By Brandon Chew
It was atmospheric pressure waves that produced 6-foot water waves in Lake Michigan on April 13, 2018, damaging docks and cottages and submerging breakwalls in Ludington.
The event is the first documented meteotsunami in the Great Lakes and provides an opportunity for scientists to better understand and forecast these events, according to a study recently published in the print version of the journal Natural Hazards.
Meteotsunami is short for a meteorological tsunami. While most tsunamis are caused by seismic activity, meteotsunamis are caused by rapid changes in air pressure, usually as the result of severe thunderstorms.
“Meteotsunamis happen in every Great Lake and they can happen (roughly) 100 times per year,” said Eric Anderson, the study’s lead author and a scientist with the National Oceanic and Atmospheric Association’s Great Lakes Environmental Research Laboratory.
“Almost all of those are insignificant in the sense that they’re not causing much damage and generally not leading to injury or death,” he said. “We see a storm that can cause injury or death every few years.”
Despite their frequency, Great Lakes meteotsunamis are rarely documented since they usually last less than 15 minutes. This one was larger than typical and lasted long enough for people to document with video.
It was caused by atmospheric pressure waves that started somewhere in the Midwest and traveled east over Lake Michigan, Anderson said.
“These are like ripples in the air, not dissimilar to where if you drop a stone in a pond, it creates ripples that radiate out from that point in the atmosphere,” he said.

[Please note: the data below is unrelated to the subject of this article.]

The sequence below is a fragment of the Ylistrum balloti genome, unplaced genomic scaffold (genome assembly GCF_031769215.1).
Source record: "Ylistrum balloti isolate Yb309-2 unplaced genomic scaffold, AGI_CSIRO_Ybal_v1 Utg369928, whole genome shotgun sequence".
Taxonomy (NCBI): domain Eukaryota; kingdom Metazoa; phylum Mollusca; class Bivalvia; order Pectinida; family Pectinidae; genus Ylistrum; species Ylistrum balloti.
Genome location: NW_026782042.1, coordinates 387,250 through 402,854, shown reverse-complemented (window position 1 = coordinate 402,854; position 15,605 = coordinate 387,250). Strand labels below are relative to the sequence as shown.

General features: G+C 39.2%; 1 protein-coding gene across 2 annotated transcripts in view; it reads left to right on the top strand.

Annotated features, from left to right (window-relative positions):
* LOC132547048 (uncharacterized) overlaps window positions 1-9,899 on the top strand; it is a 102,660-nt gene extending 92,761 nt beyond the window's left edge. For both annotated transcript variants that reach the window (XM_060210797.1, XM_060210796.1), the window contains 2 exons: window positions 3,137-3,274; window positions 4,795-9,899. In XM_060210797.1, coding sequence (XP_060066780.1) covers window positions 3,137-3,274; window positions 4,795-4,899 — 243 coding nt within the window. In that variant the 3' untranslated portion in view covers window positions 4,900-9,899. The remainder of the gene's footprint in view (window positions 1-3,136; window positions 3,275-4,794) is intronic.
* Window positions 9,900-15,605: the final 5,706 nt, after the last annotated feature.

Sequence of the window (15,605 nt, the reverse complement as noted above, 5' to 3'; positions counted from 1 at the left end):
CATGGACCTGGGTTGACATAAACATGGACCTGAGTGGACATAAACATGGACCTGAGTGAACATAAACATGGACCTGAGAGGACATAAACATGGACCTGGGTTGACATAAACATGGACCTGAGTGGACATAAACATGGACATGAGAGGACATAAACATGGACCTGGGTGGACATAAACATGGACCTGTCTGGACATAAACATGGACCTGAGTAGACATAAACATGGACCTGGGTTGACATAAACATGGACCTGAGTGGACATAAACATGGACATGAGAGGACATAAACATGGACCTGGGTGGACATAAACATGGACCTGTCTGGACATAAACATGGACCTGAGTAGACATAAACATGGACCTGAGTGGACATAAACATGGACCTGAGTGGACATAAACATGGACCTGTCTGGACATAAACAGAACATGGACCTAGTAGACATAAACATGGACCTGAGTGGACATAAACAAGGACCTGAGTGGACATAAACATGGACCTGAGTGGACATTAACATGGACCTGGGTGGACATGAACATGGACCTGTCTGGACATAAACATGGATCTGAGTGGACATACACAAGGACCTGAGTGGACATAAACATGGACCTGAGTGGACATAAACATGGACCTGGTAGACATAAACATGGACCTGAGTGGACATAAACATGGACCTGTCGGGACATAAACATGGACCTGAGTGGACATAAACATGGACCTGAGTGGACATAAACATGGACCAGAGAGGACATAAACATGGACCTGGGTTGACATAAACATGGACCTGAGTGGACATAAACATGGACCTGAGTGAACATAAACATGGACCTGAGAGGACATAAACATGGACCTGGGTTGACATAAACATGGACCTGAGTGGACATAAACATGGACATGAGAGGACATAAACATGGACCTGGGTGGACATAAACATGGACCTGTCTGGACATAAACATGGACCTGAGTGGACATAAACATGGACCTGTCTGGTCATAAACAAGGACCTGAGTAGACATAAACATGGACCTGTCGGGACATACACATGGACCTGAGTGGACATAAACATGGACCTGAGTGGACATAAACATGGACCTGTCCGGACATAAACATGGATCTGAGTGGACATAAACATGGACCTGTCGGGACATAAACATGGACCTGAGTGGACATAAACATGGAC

While this meteotsunami did not cause any deaths or injuries, it very well could have, had it occurred during the summer and not early spring, Anderson said.
“If this exact storm hits in July, it probably leads to a number of fatalities because it basically swamped the breakwall, and if you can picture the Ludington breakwall, in the summertime there can be 50 to 100 people on that.”
The southern region of the Great Lakes is especially prone to meteotsunamis due to the water’s shallower depth.
Atmospheric pressure waves have to be moving at roughly the same speed as the water waves below them to efficiently pass that energy down in the water and create a meteotsunami, Anderson said.
Meteotsunamis occur year round in the Great Lakes, but generally peak in April and May, he said.
Researchers are trying to figure out if climate change will increase the number of meteotsunamis in the summer. Scientists in Croatia are researching climate change’s effect on meteotsunamis.
“What they’ve shown is it’s unlikely that you’ll see meteotsunami intensity increase, meaning bigger waves, but that you might see more meteotsunamis happening in the summertime,” Anderson said.
More research is needed to determine if meteotsunamis will become more frequent in the summer due to climate change, he said.
Meteotsunamis also threaten the ecosystem by increasing erosion and releasing contaminants within sediments.
“There are buried contaminants in the sediments, ‘legacy contaminants,’ that we have in a lot of places in the Great Lakes,” Anderson said. “Meteotsunamis are, in some cases, the primary driver of the erosion of sediments and possibly the resuspension of these contaminants.”
The National Oceanic and Atmospheric Association is working on ways to warn the public when weather presents the possibility of a meteotsunami, similar to a tornado warning, Anderson said.
Meteotsunamis can seem less dangerous to people who are unaware of these events, as they can appear to be flash flooding events and not tsunamis.
“This doesn’t look like the Hollywood tsunami movie poster image of this giant wave coming in and crashing,” Anderson said. “What it will look like is more like a rapid flood (that lasts) for 10 or 20 minutes.”
“If you see this rapid change in water level, whether it’s a meteotsunami or not, the best bet is to back away from the beach and wait for it to pass.”